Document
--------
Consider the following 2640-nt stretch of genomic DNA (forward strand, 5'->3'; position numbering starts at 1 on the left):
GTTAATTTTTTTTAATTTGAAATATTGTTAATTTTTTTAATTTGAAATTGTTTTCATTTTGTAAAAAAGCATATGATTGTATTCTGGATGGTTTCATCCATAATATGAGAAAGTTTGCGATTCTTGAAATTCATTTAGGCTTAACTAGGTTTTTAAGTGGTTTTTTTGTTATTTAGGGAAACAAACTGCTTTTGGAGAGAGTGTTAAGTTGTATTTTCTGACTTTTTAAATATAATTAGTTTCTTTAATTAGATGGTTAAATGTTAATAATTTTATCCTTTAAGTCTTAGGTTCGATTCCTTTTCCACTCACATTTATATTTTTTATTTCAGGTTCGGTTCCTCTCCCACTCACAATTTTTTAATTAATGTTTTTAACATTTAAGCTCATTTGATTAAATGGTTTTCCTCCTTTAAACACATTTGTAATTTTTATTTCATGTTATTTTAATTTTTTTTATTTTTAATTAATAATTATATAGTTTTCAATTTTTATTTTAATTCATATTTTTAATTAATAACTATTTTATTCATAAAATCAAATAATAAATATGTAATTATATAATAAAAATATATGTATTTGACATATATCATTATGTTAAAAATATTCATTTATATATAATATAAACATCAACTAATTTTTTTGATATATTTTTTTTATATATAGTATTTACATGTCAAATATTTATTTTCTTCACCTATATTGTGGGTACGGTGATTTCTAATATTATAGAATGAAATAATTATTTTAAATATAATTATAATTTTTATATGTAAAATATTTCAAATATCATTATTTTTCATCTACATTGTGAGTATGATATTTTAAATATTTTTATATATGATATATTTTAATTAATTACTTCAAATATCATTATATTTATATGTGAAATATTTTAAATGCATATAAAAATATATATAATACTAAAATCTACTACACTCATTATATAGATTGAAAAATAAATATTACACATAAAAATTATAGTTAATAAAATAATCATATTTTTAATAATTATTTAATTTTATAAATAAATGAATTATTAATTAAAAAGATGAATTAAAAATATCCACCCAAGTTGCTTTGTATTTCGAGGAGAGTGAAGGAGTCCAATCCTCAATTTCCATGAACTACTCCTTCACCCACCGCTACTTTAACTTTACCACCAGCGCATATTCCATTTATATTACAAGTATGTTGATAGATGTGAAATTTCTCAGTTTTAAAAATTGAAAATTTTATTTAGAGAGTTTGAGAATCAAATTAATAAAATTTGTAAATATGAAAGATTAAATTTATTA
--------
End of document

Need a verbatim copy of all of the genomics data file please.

Consider the following 2640-nt stretch of genomic DNA (forward strand, 5'->3'; position numbering starts at 1 on the left):
GTTAATTTTTTTTAATTTGAAATATTGTTAATTTTTTTAATTTGAAATTGTTTTCATTTTGTAAAAAAGCATATGATTGTATTCTGGATGGTTTCATCCATAATATGAGAAAGTTTGCGATTCTTGAAATTCATTTAGGCTTAACTAGGTTTTTAAGTGGTTTTTTTGTTATTTAGGGAAACAAACTGCTTTTGGAGAGAGTGTTAAGTTGTATTTTCTGACTTTTTAAATATAATTAGTTTCTTTAATTAGATGGTTAAATGTTAATAATTTTATCCTTTAAGTCTTAGGTTCGATTCCTTTTCCACTCACATTTATATTTTTTATTTCAGGTTCGGTTCCTCTCCCACTCACAATTTTTTAATTAATGTTTTTAACATTTAAGCTCATTTGATTAAATGGTTTTCCTCCTTTAAACACATTTGTAATTTTTATTTCATGTTATTTTAATTTTTTTTATTTTTAATTAATAATTATATAGTTTTCAATTTTTATTTTAATTCATATTTTTAATTAATAACTATTTTATTCATAAAATCAAATAATAAATATGTAATTATATAATAAAAATATATGTATTTGACATATATCATTATGTTAAAAATATTCATTTATATATAATATAAACATCAACTAATTTTTTTGATATATTTTTTTTATATATAGTATTTACATGTCAAATATTTATTTTCTTCACCTATATTGTGGGTACGGTGATTTCTAATATTATAGAATGAAATAATTATTTTAAATATAATTATAATTTTTATATGTAAAATATTTCAAATATCATTATTTTTCATCTACATTGTGAGTATGATATTTTAAATATTTTTATATATGATATATTTTAATTAATTACTTCAAATATCATTATATTTATATGTGAAATATTTTAAATGCATATAAAAATATATATAATACTAAAATCTACTACACTCATTATATAGATTGAAAAATAAATATTACACATAAAAATTATAGTTAATAAAATAATCATATTTTTAATAATTATTTAATTTTATAAATAAATGAATTATTAATTAAAAAGATGAATTAAAAATATCCACCCAAGTTGCTTTGTATTTCGAGGAGAGTGAAGGAGTCCAATCCTCAATTTCCATGAACTACTCCTTCACCCACCGCTACTTTAACTTTACCACCAGCGCATATTCCATTTATATTACAAGTATGTTGATAGATGTGAAATTTCTCAGTTTTAAAAATTGAAAATTTTATTTAGAGAGTTTGAGAATCAAATTAATAAAATTTGTAAATATGAAAGATTAAATTTATTA